Family, Holistic Life

Hikes, Detours, and the Tree of Life

I think I am at my almost-ultimate-happiest when I’m on a hike. Not even sore feet or scrambling hands-and-knees over rocks, or cold rain can dent my contentment. Heck, I’ll even hike in the desert – I’ve done it recently.

All of this is sort of funny, considering that I’m not the most athletic of people. And I should point out that my hikes are limited to a level of “moderate” or lower. I’m not going up any tall mountains soon.

So we’ve got this hike coming up on Saturday, billed as a “moonlight walk at perigee” kind of thing. Yes, the moon is approaching its closest point to Earth and Saturday it’s full. Now, Astronomy Magazine informs us the perigee is actually at the August full moon, but I’m not going to quibble with East Bay Regional Parks about it. Close is close, in my book.

This pretty spot is found just before the trail up the mountain.
This pretty spot is found just before the trail up the mountain.

I am really looking forward to this hike, not least because four of our closest friends will meet us for a pre-hike picnic, then join us for the ramble. It’s a public hike and there will be lots of other people there, but this is going to be fun.

Ah, but Himself and I were a bit nervous. We don’t get up to Tilden Park often, and as I mentioned, I don’t do lots of steep climbing. We didn’t know what to expect. Brilliant people that we are, we decided to do an Advanced Scouting Mission. We’d find the meeting place and hie ourselves up the trail to see if it was Doable. If not, we always had the option of Turning Back, and the foreknowledge that the moonlight hike might be out of our range.

So yesterday, after our relaxed Sunday Breakfast of whole grain pancakes and Black Forest bacon (and fruit rather than syrup for me), we applied lots of sunscreen and set off on our adventure.

Our limited direction skills meant that we had a hard time finding the place, even with the GPS. But we persevered, then patiently blocked up the parking lot while waiting for someone to leave and provide a spot for us. Once that was accomplished, we got a map and headed off to find the trail head.

Of course, we walked right by it. Based on the map, we knew we should be finding it soon, so when we saw a largish trail going straight up the mountain, we took it. I wish I’d taken a picture of this. It looked more like a maintenance road than a hiking trail, but we girded our loins and crawled (in places) up the dern, slippery thing.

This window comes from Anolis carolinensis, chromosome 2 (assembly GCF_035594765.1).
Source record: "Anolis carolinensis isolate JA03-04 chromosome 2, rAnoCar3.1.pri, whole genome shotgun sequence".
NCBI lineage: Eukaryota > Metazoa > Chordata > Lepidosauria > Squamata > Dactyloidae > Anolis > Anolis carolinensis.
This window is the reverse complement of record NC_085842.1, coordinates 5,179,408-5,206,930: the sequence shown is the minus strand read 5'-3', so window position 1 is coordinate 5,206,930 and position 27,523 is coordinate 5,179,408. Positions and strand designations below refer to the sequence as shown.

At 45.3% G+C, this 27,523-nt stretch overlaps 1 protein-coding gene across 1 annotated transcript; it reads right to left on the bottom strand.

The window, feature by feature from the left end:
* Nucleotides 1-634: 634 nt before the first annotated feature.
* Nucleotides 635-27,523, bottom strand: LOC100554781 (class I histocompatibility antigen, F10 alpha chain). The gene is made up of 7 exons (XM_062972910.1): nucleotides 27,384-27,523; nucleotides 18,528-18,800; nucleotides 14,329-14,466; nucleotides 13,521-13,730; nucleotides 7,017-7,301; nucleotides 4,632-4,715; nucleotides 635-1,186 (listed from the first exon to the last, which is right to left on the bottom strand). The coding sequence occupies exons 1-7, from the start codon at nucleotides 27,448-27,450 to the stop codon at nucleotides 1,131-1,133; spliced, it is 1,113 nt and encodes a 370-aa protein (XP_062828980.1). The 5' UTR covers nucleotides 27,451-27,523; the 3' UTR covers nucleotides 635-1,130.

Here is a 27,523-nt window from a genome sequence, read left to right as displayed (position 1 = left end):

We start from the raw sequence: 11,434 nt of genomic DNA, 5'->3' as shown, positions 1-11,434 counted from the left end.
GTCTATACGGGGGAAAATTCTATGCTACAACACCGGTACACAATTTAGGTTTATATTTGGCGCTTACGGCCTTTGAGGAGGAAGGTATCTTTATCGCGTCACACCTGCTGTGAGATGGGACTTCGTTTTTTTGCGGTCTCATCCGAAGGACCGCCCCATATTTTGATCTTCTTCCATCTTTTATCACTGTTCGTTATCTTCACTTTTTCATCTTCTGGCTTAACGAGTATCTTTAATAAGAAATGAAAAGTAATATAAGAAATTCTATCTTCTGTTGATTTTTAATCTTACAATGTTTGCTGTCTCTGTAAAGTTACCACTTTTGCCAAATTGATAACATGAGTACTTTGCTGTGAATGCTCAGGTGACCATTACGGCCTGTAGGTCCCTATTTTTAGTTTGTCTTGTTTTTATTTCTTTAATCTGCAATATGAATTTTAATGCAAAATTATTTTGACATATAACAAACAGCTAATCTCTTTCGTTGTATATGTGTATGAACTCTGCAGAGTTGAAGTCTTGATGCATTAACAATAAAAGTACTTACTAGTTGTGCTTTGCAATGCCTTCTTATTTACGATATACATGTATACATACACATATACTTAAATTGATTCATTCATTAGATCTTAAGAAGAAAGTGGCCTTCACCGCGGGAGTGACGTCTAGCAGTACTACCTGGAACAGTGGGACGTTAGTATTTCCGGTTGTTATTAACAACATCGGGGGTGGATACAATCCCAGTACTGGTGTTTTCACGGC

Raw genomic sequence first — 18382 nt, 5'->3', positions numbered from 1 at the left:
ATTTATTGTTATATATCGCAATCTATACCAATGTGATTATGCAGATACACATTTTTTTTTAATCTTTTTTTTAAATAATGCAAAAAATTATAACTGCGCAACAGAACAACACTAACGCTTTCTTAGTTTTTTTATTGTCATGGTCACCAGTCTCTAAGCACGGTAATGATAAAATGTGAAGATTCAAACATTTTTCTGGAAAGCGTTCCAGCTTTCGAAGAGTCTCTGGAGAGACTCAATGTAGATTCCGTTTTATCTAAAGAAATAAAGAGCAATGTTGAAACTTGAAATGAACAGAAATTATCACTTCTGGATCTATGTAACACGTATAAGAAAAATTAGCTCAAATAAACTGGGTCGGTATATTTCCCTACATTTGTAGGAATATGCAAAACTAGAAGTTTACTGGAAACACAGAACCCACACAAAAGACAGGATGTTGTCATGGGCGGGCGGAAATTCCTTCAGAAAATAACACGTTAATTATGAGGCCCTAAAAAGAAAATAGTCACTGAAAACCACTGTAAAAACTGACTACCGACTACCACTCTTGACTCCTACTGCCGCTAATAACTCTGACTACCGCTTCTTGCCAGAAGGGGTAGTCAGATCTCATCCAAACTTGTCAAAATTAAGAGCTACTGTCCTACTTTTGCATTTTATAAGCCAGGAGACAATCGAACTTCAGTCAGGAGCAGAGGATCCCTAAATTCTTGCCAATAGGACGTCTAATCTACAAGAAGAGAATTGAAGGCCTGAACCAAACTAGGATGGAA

And of course, discovered that it was a maintenance road with no other outlet once you got to the power grid at the top. We had to go back down the slippery trail, which involved some butt-sliding for safety. Himself was concerned that we would now be too tired to do the actual hike, but my philosophy is nothing-attempted-nothing gained, so we renewed our search for the real trail.

In our defense, it’s a very small trail and a very small sign. But once we found it, it was ridiculous how easy it was. It took us about an hour to get to the top, but for most of the way, the ascent is gradual and the steep parts were not Too Bad At All.

Wildcat Peak Trail - spectacular view of the bay, bridges, San Francisco, and Marin.
Wildcat Peak Trail – spectacular view of the bay, bridges, San Francisco, and Marin.

It’s really too bad I don’t have a better camera, because wow – that view is amazing.

We reached the top and did our obeisance to the view, which truly deserved it. Three sides feature views of San Francisco Bay with the Bay Bridge to the left, gleaming San Francisco itself,  the towers of the Golden Gate Bridge soaring over the low fog, and the mountains and forest of Marin County sprawling to the right. The bay continued on to the north, surrounded on both sides by the low East Bay hills. I couldn’t see the Carquinez Bridge, but Benecia was just visible. If we turned East, we had a lovely view of Mt. Diablo and surrounding hills.

Golden Gate
Golden Gate


The view to the northwest
The view to the northwest
Mt. Diablo to the east
Mt. Diablo to the east

On our way down we found another little side trail that brought us close to this:


Tree of life

If there’s such a real thing as a Tree of Life, don’t you think it probably looks something like that?

We’ll see how the pictures turn out for the moonlight hike. I bet that’s going to be awesome!


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